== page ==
Despite the News Corporation (ASX: NWS) share price getting a 31% bump between November last year and today, News Corp is not an ASX company you hear too much about these days. To understand why that is, lets take a closer look at the company structure and what they have been up to lately.
News Corp is a rather interesting company. It's listed on the ASX under the ticker symbol NWS and is also listed over in the United States, on the Nasdaq exchange.
Additionally, News Corp has another interesting characteristic: it has two classes of shares.
News Corp Class A and News Corp Class B
There's News Corp Class A (NASDAQ: NWSA) and News Corp Class B (NASDAQ: NWS). The ASX-listed variation is actually a Chess Depository Interest (CDI), which basically means it is the same stock as News Corp Class B on the Nasdaq.
Why two classes of shares?
Well, over in the States, dual-class structures are legal and accepted (unlike on the ASX). It gives a company's founders or management the ability to dilute their economic holdings of a company without diluting their ownership.
Let me explain.
In News Corp's case, the Class B shares get a single vote over the management of the company, just like any ASX share entitles the owner to. The News Corp Class A shares, however, do not come with that vote. They are equal in terms of economic value, but unequal in terms of voting power.
This structure enables the owners of large tranches of Class B shares to maintain their control of the company by ensuring that a large shareholder base gets no voting power.
News Corp is not the only company to employ such a structure. Other prominent examples include Alphabet Inc (NASDAQ: GOOG)(NASDAQ: GOOGL), Facebook Inc (NASDAQ: FB), and even Warren Buffett's Berkshire Hathaway Inc (NYSE: BRK.A)(NYSE: BRK.B).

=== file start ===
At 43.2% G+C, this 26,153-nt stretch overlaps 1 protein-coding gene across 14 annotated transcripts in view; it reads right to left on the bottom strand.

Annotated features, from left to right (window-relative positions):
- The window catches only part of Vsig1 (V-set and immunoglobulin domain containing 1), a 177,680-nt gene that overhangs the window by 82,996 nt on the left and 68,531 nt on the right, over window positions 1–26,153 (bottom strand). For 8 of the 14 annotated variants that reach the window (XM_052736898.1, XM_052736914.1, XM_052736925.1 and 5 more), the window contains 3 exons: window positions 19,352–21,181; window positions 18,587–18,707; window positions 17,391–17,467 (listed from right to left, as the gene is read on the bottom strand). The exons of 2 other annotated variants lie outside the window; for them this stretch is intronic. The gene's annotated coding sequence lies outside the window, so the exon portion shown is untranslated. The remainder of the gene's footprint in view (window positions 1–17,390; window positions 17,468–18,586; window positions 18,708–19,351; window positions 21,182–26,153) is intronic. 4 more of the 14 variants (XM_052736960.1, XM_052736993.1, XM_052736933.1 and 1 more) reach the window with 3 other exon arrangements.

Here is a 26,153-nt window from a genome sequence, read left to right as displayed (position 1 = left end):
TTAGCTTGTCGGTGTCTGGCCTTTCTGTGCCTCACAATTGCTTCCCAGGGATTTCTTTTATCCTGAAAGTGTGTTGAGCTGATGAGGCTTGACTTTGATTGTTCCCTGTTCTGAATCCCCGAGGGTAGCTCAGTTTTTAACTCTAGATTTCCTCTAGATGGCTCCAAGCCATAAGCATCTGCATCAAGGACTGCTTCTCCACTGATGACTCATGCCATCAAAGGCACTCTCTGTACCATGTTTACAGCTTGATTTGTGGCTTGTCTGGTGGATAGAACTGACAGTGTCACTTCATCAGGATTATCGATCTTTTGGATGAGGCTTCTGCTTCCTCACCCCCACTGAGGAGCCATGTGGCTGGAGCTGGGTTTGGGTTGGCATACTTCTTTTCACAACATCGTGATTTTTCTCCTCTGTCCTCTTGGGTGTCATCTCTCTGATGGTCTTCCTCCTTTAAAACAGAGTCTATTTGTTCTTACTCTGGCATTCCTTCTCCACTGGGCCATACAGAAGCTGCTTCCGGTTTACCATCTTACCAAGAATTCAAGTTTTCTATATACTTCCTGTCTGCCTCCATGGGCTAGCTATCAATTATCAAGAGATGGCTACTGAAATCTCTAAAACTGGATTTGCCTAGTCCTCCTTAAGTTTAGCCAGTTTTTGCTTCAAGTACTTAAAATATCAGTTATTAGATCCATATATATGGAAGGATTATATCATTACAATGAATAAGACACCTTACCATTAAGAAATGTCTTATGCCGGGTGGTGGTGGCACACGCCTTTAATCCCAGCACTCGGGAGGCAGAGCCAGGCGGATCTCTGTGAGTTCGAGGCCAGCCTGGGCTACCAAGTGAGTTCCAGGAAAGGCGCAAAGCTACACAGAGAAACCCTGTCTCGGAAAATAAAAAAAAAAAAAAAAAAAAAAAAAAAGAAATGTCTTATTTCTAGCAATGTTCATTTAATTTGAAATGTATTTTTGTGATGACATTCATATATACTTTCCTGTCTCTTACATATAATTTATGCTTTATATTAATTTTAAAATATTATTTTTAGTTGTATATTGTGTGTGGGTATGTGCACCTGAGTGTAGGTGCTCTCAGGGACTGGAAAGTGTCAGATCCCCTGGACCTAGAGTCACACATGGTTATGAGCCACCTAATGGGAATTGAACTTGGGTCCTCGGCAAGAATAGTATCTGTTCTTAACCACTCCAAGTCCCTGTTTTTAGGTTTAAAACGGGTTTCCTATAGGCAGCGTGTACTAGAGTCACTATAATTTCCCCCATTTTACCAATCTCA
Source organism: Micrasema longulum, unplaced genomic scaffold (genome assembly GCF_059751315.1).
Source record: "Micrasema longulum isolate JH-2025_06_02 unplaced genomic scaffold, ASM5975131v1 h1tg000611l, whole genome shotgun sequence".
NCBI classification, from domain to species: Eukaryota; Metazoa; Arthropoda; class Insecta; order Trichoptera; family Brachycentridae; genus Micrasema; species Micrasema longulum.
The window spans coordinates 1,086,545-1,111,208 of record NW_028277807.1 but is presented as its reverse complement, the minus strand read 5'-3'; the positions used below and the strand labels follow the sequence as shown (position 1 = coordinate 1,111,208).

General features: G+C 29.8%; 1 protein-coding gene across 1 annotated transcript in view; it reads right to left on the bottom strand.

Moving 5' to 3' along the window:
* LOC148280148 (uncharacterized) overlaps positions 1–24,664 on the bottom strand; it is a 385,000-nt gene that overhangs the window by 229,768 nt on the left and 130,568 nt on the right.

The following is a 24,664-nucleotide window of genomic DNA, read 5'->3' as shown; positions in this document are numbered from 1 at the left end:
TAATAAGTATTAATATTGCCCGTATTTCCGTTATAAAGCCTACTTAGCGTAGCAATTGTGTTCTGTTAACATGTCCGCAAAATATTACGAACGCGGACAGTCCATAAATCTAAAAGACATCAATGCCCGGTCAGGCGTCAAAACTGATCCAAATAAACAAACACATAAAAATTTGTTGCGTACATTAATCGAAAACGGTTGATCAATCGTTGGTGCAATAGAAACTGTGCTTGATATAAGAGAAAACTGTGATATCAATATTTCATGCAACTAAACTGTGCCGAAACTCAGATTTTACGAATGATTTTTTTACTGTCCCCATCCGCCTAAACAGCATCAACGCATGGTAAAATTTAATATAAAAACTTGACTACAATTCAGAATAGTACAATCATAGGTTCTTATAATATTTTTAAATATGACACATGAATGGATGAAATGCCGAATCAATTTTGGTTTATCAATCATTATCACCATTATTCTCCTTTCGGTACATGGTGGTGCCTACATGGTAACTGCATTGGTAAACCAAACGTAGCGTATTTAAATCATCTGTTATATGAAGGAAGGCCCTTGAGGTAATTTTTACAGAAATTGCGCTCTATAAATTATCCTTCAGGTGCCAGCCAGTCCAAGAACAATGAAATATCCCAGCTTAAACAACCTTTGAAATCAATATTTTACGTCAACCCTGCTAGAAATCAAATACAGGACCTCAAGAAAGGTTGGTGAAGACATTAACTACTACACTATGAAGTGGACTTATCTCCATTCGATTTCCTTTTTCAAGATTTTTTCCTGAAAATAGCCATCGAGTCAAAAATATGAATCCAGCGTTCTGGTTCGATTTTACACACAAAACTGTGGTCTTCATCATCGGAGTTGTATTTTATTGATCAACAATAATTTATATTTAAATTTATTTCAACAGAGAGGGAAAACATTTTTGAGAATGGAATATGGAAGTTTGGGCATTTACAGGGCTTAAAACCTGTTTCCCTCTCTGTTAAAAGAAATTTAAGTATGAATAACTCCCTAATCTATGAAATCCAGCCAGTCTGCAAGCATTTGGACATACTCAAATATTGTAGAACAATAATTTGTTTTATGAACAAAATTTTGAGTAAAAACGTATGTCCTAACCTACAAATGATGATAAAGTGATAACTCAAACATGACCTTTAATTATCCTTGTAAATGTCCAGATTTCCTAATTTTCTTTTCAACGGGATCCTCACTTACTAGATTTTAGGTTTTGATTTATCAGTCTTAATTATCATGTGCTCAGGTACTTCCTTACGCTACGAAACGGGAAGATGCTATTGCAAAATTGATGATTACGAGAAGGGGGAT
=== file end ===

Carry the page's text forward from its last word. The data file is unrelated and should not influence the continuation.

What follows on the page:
But I digress…
News Corp's complicated history
News Corp is most famous for being majority-owned by Rupert Murdoch and the Murdoch family. The company owns the Murdoch print assets like The Wall Street Journal and Australia's The Daily Telegraph, Herald Sun, and The Courier Mail. It also owns a range of other assets, including a large stake in REA Group Ltd (ASX: REA) as well as the Foxtel Pay TV business.
However, the business used to be a lot larger.
Back in 2013, News Corp spun out most of its media assets, including 21st Century Fox TV and Film and Fox News, into the 21st Century Fox Company. In 2019, the Walt Disney Co (NYSE: DIS) bought most of 20th Century Fox's television and film assets, which included iconic brands like The Simpsons.
Today, both News Corp and Fox Corp are still majority-owned and run by Rupert Murdoch and his family. This brings us to a predicament for News Corp shareholders.
There's one in every family…
Fox isn't the most popular company right now, even in the Murdoch family itself. Reporting from the Australian Financial Review (AFR) this week told us that James Murdoch, son of Rupert, has publicly criticised the company for a perceived role in the riots at the US Capitol building earlier this month. The AFR states that Mr. Murdoch was asked whether Fox News had played a role in the riots.
Fox is a dominant and conservative news network in the US. Mr. Murdoch reportedly responded by saying that "media groups had amplified election disinformation, leaving 'a substantial portion' of the public believing 'a falsehood'".
He went on to state the following:
The damage is profound… The sacking of the Capitol is proof positive that what we thought was dangerous is indeed very, very much so. Those outlets that propagate lies to their audience have unleashed insidious and uncontrollable forces that will be with us for years… I hope that those people who didn't think it was that dangerous now understand, and that they stop.
James Murdoch used to be the Chief Executive of the old 21st Century Fox. He famously cut ties with the family business in August when he resigned from the News Corp board. James Murdoch reportedly cited "disagreements over certain editorial content" as the reason.
Should News Corp shareholders be worried?
So how does this affect News Corp shareholders?
Well, in this business, reputation can be a powerful force. If there does happen to be more fallout over the role that Fox News played in the recent incidents at the US Capitol, it could have unforeseen consequences.
Remember, both companies are controlled by the same large shareholders, namely, the Murdoch family. The AFR report tells us that James Murdoch stated that he is "praying for people to come to their senses" and talked of a "reckoning" for the media industry.
Those words from a former board member would make any News Corp shareholder worried, I'd wager.